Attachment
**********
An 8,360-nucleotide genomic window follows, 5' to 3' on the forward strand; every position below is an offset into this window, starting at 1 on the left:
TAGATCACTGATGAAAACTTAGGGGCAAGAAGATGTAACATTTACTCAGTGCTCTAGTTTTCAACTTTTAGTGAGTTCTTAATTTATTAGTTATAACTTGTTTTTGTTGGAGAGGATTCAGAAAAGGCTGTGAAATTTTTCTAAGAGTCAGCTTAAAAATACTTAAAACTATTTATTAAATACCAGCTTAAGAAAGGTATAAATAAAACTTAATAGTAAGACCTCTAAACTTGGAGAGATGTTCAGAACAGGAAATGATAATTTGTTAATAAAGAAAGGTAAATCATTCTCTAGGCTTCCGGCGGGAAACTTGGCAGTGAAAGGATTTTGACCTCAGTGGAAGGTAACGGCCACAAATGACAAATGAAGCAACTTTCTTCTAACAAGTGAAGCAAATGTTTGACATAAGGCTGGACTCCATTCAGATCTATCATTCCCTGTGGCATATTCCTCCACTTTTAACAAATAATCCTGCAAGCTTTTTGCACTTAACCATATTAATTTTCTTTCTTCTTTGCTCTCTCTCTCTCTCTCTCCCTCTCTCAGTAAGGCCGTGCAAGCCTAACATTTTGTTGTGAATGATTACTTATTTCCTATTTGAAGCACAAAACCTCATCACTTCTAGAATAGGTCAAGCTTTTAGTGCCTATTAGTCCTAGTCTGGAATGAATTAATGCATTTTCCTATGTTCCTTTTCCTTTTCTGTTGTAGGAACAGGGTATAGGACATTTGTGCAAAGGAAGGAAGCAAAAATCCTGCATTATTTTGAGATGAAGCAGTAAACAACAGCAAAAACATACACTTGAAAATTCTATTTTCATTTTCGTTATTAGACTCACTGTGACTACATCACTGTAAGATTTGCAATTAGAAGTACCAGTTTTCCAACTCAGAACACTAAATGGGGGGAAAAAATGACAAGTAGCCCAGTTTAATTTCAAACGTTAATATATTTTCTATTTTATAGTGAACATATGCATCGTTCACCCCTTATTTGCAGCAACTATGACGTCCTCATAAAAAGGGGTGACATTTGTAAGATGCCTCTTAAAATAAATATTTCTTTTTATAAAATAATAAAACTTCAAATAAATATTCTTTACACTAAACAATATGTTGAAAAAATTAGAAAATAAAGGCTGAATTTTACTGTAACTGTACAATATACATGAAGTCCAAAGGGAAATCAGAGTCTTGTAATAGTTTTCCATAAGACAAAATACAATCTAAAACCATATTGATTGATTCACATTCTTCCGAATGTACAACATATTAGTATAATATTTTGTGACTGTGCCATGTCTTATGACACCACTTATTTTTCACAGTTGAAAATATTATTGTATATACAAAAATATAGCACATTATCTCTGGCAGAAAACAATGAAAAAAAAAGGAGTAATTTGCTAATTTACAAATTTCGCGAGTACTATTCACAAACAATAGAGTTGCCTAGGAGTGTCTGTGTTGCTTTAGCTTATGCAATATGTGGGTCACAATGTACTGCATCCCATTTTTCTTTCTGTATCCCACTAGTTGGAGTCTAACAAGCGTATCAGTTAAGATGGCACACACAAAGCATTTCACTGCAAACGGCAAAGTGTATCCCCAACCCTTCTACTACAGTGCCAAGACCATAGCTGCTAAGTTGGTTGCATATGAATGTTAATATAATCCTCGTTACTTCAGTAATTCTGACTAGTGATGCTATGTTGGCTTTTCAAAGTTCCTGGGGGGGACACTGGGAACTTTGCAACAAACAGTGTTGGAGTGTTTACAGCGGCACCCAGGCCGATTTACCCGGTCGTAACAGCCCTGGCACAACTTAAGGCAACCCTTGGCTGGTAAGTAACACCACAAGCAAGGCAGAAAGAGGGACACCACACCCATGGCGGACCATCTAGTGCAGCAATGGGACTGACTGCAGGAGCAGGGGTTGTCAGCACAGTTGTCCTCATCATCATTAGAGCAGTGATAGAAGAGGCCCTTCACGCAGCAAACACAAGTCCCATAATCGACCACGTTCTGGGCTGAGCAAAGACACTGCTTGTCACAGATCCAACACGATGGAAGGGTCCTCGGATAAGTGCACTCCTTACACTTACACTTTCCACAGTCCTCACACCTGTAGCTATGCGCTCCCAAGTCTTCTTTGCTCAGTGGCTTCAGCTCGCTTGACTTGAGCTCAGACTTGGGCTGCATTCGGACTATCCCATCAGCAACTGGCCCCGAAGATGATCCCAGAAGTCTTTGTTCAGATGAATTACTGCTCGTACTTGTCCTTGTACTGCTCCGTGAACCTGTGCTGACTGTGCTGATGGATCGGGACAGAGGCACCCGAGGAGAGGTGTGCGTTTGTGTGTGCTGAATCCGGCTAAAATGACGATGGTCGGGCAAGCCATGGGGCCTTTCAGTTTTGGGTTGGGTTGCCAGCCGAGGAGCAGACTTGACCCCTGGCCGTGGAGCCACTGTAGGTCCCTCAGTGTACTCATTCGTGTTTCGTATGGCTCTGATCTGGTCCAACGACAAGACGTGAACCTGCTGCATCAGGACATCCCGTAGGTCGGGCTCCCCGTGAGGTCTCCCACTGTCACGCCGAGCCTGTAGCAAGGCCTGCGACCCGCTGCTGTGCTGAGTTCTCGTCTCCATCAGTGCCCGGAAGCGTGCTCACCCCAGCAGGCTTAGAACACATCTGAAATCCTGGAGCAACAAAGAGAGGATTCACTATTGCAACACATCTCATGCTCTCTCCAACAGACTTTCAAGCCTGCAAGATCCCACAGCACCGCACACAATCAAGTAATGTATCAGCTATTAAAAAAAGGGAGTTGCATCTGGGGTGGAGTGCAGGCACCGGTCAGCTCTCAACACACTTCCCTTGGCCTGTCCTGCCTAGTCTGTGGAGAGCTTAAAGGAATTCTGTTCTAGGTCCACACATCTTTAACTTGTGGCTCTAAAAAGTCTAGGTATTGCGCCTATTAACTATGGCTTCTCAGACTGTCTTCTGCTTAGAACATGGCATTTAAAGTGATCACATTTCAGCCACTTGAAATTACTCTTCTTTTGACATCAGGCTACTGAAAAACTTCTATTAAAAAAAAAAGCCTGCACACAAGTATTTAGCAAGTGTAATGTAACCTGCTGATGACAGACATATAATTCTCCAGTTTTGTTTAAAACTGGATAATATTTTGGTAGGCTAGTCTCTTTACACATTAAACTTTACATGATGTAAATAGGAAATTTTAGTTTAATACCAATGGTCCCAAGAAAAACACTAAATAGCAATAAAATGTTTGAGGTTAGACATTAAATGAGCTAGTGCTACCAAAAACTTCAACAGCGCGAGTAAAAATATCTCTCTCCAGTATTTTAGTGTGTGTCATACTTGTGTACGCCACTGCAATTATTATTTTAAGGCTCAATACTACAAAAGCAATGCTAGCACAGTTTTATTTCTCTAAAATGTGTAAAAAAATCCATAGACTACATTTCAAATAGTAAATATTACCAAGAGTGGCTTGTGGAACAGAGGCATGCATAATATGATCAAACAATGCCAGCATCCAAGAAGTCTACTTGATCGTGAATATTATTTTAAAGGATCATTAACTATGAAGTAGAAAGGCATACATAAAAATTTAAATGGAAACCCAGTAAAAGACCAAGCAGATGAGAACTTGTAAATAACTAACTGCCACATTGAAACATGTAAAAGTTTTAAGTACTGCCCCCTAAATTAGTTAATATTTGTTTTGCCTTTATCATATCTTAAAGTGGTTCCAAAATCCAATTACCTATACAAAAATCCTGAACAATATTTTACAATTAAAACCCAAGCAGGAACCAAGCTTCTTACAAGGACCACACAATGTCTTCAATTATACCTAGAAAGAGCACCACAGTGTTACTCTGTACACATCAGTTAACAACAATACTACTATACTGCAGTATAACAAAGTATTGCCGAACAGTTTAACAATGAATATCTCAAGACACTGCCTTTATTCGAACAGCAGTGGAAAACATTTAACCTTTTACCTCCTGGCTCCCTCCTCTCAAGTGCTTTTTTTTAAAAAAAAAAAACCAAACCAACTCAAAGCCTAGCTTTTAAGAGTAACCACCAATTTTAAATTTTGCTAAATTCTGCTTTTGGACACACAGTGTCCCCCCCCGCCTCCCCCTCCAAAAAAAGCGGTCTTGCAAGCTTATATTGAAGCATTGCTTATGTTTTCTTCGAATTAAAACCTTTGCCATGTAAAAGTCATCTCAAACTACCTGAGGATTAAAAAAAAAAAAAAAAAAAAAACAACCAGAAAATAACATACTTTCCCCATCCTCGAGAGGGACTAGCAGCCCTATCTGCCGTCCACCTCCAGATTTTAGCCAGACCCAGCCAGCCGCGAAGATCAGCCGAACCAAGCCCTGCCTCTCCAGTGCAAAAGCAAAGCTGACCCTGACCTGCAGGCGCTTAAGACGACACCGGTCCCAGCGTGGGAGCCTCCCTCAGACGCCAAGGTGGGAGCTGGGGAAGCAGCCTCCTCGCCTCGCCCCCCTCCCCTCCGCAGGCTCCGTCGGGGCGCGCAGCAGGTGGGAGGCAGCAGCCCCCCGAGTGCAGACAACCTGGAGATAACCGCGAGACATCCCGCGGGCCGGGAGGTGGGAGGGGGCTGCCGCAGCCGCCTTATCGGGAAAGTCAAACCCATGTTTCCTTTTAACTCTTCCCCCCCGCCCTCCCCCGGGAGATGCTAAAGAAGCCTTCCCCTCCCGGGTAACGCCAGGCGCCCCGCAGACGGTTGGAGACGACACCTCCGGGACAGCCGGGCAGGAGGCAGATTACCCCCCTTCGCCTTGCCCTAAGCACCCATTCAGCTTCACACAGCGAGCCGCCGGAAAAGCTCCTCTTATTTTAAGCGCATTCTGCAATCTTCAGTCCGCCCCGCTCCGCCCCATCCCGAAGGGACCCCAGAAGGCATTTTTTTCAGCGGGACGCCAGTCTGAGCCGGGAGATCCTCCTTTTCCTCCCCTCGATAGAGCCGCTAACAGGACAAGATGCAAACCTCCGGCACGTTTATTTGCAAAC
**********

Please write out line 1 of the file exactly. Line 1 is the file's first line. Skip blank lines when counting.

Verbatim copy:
An 8,360-nucleotide genomic window follows, 5' to 3' on the forward strand; every position below is an offset into this window, starting at 1 on the left: